This blog is about how to secure a java RESTful application deployed into SCP/CF (stands for SAP Cloud Platform, Cloud Foundry environment). It is not so easy to implement this because CF basically misses a component to manage Business Users.

In this walkthrough, we will see how to secure the “Hello World” application deployed in previous blog because, currently, this one can be accessed by anybody.

The first step aims to build a “shield” we will put later in front of our “Hello World” application.

This shield is made of two parts a service instance of “xsuaa” and an application which is called “approuter“.

Most of the operations explained in this blog are performed throught Cloud Foundry CLI. You can download it from here.

 

Create a service instance of “xsuaa”.

“xsuaa” is an extended user account and authentication service. You can print out all available services by typing this CF CLI command:

>cf marketplace Getting services from marketplace in org P1942961245trial_trial / space dev as sap.cp.user1@gmail.com... OK service plans description application-logs lite Stream logs of bound applications to central application logging stack autoscaler lite Automatically increase or decrease the number of application instances based on a policy you define. connectivity lite Establishes a secure and reliable connectivity between cloud applications and on-premise systems. destination lite [BETA] Provides a secure and reliable access to destination configurations feature-flags lite Feature Flags service for controlling feature rollout hanatrial hdi-shared SAP HANA trial database jobscheduler lite [Beta] Allows you to define and manage your jobs that run on one-time or recurring schedules mongodb v3.0-dev Store JSON-like documents in a document-oriented database. portal-services site-host, site-content, site-app Easily create SAP Fiori launchpad business sites for employees, customers and partners. postgresql v9.4-dev, v9.6-dev PostgreSQL object-relational database system rabbitmq v3.6-dev RabbitMQ messaging redis v3.0-dev Redis in-memory data structure store xsuaa application Manage application authorizations and trust to identity providers

 

So, you can simply create a new instance of the xsuaa service like this (don’t forget to replace pXXXXXXXXXX by your own p-number):

>cf create-service xsuaa application scphelloworld-uaa -c "{"xsappname":"scphelloworld-pXXXXXXXXXX"}"

Note that we provide some configuration using “-c” command switch. The service supports more complex configuration to handle functional scopes for instance.

 

Verify the service instance is OK:

>cf services Getting services in org P1942961245trial_trial / space dev as sap.cp.user1@gmail.com... OK name service plan bound apps last operation scphelloworld-uaa xsuaa application scphelloworldrouter create succeeded

Deploy a copy of “approuter” application

This configurable application will act as the bouncer for your “Hello World”. It will choose to authorize or not incoming HTTP calls following rules you will specify through a configuration file.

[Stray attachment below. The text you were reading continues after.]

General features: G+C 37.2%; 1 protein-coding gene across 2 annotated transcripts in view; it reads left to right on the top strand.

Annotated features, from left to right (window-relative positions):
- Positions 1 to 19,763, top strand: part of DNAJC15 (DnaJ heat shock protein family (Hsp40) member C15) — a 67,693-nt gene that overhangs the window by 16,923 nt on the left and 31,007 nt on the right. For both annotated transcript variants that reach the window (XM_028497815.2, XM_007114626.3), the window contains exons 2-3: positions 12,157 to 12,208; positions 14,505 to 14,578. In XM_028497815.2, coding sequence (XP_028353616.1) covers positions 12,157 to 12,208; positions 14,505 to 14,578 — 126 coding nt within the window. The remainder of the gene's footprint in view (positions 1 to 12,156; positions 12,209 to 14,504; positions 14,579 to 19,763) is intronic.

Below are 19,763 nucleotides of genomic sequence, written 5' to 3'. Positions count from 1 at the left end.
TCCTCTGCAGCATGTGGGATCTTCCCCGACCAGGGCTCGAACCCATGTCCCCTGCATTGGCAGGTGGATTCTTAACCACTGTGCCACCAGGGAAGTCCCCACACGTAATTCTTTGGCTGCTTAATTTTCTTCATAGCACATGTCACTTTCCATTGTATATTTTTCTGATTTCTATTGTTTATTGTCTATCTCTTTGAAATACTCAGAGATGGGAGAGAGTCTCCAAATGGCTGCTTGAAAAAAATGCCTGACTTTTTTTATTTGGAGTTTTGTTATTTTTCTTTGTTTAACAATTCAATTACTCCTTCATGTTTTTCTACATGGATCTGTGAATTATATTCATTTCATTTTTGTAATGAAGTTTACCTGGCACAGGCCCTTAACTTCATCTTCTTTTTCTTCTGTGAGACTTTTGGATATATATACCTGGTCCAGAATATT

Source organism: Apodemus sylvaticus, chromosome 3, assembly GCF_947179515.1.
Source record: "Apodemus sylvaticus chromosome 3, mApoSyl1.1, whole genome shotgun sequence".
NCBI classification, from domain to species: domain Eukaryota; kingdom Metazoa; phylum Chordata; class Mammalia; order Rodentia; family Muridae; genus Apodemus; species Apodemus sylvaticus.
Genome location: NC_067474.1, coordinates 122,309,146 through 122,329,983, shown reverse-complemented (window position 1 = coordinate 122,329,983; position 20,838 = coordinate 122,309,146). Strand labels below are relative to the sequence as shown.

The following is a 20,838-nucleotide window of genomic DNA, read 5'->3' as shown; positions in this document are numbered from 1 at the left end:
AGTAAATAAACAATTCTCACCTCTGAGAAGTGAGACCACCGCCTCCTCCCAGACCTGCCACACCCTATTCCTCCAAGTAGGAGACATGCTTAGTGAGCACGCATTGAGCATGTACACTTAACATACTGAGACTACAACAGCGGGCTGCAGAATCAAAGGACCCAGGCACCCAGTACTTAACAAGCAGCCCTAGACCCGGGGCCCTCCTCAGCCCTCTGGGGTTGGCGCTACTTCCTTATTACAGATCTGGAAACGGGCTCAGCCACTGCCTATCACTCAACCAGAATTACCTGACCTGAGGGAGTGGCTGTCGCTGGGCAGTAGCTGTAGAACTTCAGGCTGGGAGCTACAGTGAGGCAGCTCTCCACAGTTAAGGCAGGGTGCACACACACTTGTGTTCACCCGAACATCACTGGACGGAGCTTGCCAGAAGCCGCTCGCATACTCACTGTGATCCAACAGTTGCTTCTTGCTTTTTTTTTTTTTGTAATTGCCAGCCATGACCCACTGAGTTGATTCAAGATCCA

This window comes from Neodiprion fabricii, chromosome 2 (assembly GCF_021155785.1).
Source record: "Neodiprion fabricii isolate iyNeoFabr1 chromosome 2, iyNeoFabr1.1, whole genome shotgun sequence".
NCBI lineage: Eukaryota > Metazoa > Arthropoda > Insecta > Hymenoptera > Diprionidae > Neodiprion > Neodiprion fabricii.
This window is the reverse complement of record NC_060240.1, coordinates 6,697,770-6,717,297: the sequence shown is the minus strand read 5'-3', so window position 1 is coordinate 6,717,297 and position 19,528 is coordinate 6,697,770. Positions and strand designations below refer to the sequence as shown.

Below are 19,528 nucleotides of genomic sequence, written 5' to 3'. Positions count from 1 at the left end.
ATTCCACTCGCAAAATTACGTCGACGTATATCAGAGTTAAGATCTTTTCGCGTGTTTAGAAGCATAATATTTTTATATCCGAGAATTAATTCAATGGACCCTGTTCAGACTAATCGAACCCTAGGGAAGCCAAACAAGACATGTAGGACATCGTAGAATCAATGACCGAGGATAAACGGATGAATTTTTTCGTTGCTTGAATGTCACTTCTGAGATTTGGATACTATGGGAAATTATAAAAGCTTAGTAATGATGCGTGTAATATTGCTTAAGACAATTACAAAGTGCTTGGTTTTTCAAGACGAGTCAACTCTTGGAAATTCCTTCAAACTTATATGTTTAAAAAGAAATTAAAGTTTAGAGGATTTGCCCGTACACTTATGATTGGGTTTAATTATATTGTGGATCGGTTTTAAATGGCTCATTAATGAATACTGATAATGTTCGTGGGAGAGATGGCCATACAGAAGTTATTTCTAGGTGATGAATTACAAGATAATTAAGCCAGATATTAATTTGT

You can clone this Git repository locally:

https://github.com/AnthonyMullerPlayground/scphelloworldrouter

 

To deploy it, you need first to adapt the “manifest.yml” file to indicate of your host (as usual, it needs to be unique globally in SCP/CF as we already saw it previously. A convenient way is to append your p-number (SCP identifier) in the hostnames. To do that, just replace “pXXXXXXXXXX” by your own p-number.

At this point, we are ready to deploy. Go to the “scphelloworldrouter” folder, and execute “cf push” command.

Check the application is running:

>cf apps Getting apps in org P1942961245trial_trial / space dev as sap.cp.user1@gmail.com... OK name requested state instances memory disk urls scphelloworld started 1/1 512M 1G scphelloworld-p1942961245.cfapps.eu10.hana.ondemand.com scphelloworldrouter started 1/1 128M 1G scphelloworldrouter-p1942961245.cfapps.eu10.hana.ondemand.com

 

The next step is a bit stricky… The goal is to add a new CF route in order to make the application “multitenant-compliant”. To do that, we simply append the account identifier at the beginning of the URL.

>cf map-route scphelloworldrouter cfapps.eu10.hana.ondemand.com -n p1942961245trial-scphelloworldrouter-p1942961245 Creating route p1942961245trial-scphelloworldrouter-p1942961245.cfapps.eu10.hana.ondemand.com for org P1942961245trial_trial / space dev as sap.cp.user1@gmail.com... OK Adding route p1942961245trial-scphelloworldrouter-p1942961245.cfapps.eu10.hana.ondemand.com to app scphelloworldrouter in org P1942961245trial_trial / space dev as sap.cp.user1@gmail.com... OK

 

 

Test the security

Try to access to this URL using Chrome for instance:

https://pXXXXXXXXXXtrial-scphelloworldrouter-pXXXXXXXXXX.cfapps.eu10.hana.ondemand.com/hello

If everything is properly configured, you should see the following screen:

 

 

Enter your credentials, and you will get the “Hello World!” response like before. Great your application is secured !

 

Hmmm wait… Not really secured in fact… If you entered the previous URL, you can still access it directly without authentication.

Yes, we need to modify the “scphelloworld” application to finish to implement the security, but this is explained in the next part.

New NetWeaver Information at SAP.com

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